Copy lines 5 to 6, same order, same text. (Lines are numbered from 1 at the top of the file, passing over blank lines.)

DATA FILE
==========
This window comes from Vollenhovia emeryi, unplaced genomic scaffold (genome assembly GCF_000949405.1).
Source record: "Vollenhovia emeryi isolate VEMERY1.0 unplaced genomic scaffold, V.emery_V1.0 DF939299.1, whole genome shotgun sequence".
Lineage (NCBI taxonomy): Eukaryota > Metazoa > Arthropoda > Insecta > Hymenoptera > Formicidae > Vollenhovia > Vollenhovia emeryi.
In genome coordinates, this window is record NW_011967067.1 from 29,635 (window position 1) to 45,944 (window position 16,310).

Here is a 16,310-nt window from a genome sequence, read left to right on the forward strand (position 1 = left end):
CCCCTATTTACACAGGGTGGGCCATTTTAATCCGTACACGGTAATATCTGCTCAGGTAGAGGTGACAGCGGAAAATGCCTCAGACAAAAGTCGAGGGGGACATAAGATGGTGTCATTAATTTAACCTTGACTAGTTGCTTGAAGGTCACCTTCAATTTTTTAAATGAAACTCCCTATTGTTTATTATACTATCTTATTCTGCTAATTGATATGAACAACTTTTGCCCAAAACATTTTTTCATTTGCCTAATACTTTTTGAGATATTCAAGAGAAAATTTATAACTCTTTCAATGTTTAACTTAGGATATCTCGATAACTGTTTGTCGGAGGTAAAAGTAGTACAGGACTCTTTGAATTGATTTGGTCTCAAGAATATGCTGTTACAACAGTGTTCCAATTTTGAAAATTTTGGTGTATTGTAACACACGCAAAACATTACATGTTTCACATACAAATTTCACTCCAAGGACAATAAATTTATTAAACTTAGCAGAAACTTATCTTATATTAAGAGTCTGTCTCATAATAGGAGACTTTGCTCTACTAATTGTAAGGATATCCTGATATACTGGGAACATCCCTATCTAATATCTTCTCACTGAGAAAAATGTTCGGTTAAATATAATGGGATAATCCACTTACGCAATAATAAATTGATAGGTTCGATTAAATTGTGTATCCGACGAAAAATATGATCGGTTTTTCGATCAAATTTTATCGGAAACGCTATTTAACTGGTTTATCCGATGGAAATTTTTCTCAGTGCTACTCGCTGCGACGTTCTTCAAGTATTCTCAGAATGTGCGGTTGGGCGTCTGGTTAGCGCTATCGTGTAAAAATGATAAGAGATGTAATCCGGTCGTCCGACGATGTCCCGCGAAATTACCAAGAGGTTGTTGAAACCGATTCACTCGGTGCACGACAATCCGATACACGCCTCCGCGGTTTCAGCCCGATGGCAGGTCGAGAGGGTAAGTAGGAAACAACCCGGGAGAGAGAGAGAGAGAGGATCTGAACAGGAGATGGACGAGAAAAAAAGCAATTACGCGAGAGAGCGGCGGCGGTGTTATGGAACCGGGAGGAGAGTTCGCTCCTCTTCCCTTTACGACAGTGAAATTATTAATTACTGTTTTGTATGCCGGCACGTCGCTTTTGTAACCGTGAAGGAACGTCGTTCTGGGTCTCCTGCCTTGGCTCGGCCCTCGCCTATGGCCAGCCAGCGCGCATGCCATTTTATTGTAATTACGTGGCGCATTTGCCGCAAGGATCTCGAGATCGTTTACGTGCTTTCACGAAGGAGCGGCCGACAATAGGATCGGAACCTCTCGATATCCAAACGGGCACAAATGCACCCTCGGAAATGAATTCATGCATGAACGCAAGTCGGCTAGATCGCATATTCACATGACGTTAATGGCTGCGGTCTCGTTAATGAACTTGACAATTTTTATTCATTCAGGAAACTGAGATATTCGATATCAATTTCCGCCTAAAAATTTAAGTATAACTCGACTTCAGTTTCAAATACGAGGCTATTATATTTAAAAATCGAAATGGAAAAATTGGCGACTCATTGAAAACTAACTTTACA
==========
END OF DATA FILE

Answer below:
Here is a 16,310-nt window from a genome sequence, read left to right on the forward strand (position 1 = left end):
CCCCTATTTACACAGGGTGGGCCATTTTAATCCGTACACGGTAATATCTGCTCAGGTAGAGGTGACAGCGGAAAATGCCTCAGACAAAAGTCGAGGGGGACATAAGATGGTGTCATTAATTTAACCTTGACTAGTTGCTTGAAGGTCACCTTCAATTTTTTAAATGAAACTCCCTATTGTTTATTATACTATCTTATTCTGCTAATTGATATGAACAACTTTTGCCCAAAACATTTTTTCATTTGCCTAATACTTTTTGAGATATTCAAGAGAAAATTTATAACTCTTTCAATGTTTAACTTAGGATATCTCGATAACTGTTTGTCGGAGGTAAAAGTAGTACAGGACTCTTTGAATTGATTTGGTCTCAAGAATATGCTGTTACAACAGTGTTCCAATTTTGAAAATTTTGGTGTATTGTAACACACGCAAAACATTACATGTTTCACATACAAATTTCACTCCAAGGACAATAAATTTATTAAACTTAGCAGAAACTTATCTTATATTAAGAGTCTGTCTCATAATAGGAGACTTTGCTCTACTAATTGTAAGGATATCCTGATATACTGGGAACATCCCTATCTAATATCTTCTCACTGAGAAAAATGTTCGGTTAAATATAATGGGATAATCCACTTACGCAATAATAAATTGATAGGTTCGATTAAATTGTGTATCCGACGAAAAATATGATCGGTTTTTCGATCAAATTTTATCGGAAACGCTATTTAACTGGTTTATCCGATGGAAATTTTTCTCAGTGCTACTCGCTGCGACGTTCTTCAAGTATTCTCAGAATGTGCGGTTGGGCGTCTGGTTAGCGCTATCGTGTAAAAATGATAAGAGATGTAATCCGGTCGTCCGACGATGTCCCGCGAAATTACCAAGAGGTTGTTGAAACCGATTCACTCGGTGCACGACAATCCGATACACGCCTCCGCGGTTTCAGCCCGATGGCAGGTCGAGAGGGTAAGTAGGAAACAACCCGGGAGAGAGAGAGAGAGAGGATCTGAACAGGAGATGGACGAGAAAAAAAGCAATTACGCGAGAGAGCGGCGGCGGTGTTATGGAACCGGGAGGAGAGTTCGCTCCTCTTCCCTTTACGACAGTGAAATTATTAATTACTGTTTTGTATGCCGGCACGTCGCTTTTGTAACCGTGAAGGAACGTCGTTCTGGGTCTCCTGCCTTGGCTCGGCCCTCGCCTATGGCCAGCCAGCGCGCATGCCATTTTATTGTAATTACGTGGCGCATTTGCCGCAAGGATCTCGAGATCGTTTACGTGCTTTCACGAAGGAGCGGCCGACAATAGGATCGGAACCTCTCGATATCCAAACGGGCACAAATGCACCCTCGGAAATGAATTCATGCATGAACGCAAGTCGGCTAGATCGCATATTCACATGACGTTAATGGCTGCGGTCTCGTTAATGAACTTGACAATTTTTATTCATTCAGGAAACTGAGATATTCGATATCAATTTCCGCCTAAAAATTTAAGTATAACTCGACTTCAGTTTCAAATACGAGGCTATTATATTTAAAAATCGAAATGGAAAAATTGGCGACTCATTGAAAACTAACTTTACA